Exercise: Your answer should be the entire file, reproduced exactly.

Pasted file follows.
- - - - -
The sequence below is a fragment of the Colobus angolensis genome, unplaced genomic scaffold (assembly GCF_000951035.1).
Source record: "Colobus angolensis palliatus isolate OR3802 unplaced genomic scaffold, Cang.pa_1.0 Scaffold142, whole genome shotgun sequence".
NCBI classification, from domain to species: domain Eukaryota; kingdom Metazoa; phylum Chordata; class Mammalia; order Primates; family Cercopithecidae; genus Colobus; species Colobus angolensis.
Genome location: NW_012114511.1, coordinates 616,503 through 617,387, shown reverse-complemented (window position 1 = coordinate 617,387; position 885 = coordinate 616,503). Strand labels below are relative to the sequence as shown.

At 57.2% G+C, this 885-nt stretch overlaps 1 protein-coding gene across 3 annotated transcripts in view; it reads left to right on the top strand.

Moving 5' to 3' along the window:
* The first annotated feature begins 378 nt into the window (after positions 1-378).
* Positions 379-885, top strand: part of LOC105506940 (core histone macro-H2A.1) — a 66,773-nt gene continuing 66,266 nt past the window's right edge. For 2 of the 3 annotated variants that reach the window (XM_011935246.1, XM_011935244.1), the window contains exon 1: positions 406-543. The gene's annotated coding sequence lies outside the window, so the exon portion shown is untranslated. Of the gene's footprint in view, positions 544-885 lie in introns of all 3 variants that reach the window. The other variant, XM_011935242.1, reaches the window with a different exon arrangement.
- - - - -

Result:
The sequence below is a fragment of the Colobus angolensis genome, unplaced genomic scaffold (assembly GCF_000951035.1).
Source record: "Colobus angolensis palliatus isolate OR3802 unplaced genomic scaffold, Cang.pa_1.0 Scaffold142, whole genome shotgun sequence".
NCBI classification, from domain to species: domain Eukaryota; kingdom Metazoa; phylum Chordata; class Mammalia; order Primates; family Cercopithecidae; genus Colobus; species Colobus angolensis.
Genome location: NW_012114511.1, coordinates 616,503 through 617,387, shown reverse-complemented (window position 1 = coordinate 617,387; position 885 = coordinate 616,503). Strand labels below are relative to the sequence as shown.

At 57.2% G+C, this 885-nt stretch overlaps 1 protein-coding gene across 3 annotated transcripts in view; it reads left to right on the top strand.

Moving 5' to 3' along the window:
* The first annotated feature begins 378 nt into the window (after positions 1-378).
* Positions 379-885, top strand: part of LOC105506940 (core histone macro-H2A.1) — a 66,773-nt gene continuing 66,266 nt past the window's right edge. For 2 of the 3 annotated variants that reach the window (XM_011935246.1, XM_011935244.1), the window contains exon 1: positions 406-543. The gene's annotated coding sequence lies outside the window, so the exon portion shown is untranslated. Of the gene's footprint in view, positions 544-885 lie in introns of all 3 variants that reach the window. The other variant, XM_011935242.1, reaches the window with a different exon arrangement.